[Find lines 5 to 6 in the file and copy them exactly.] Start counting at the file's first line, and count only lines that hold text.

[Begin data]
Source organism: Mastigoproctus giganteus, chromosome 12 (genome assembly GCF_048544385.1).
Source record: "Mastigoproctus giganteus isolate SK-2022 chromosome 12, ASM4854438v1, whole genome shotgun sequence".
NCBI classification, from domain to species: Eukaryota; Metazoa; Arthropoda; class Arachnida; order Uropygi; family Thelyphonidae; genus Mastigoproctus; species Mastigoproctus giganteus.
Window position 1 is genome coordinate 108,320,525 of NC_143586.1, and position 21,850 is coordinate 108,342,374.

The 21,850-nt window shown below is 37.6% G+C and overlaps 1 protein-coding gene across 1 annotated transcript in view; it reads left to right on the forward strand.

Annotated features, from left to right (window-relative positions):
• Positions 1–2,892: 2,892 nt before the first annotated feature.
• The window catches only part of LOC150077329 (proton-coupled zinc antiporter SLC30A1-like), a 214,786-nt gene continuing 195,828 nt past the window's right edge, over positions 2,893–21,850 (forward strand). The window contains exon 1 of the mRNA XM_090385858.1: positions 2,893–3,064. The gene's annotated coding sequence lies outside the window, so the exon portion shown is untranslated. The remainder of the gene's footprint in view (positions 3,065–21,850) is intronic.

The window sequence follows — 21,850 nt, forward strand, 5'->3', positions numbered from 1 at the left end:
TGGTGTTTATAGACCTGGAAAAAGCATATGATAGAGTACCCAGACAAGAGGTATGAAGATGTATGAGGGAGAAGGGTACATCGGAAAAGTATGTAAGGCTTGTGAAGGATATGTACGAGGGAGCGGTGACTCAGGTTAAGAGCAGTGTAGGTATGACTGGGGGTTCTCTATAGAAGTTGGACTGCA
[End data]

The 21,850-nt window shown below is 37.6% G+C and overlaps 1 protein-coding gene across 1 annotated transcript in view; it reads left to right on the forward strand.

Annotated features, from left to right (window-relative positions):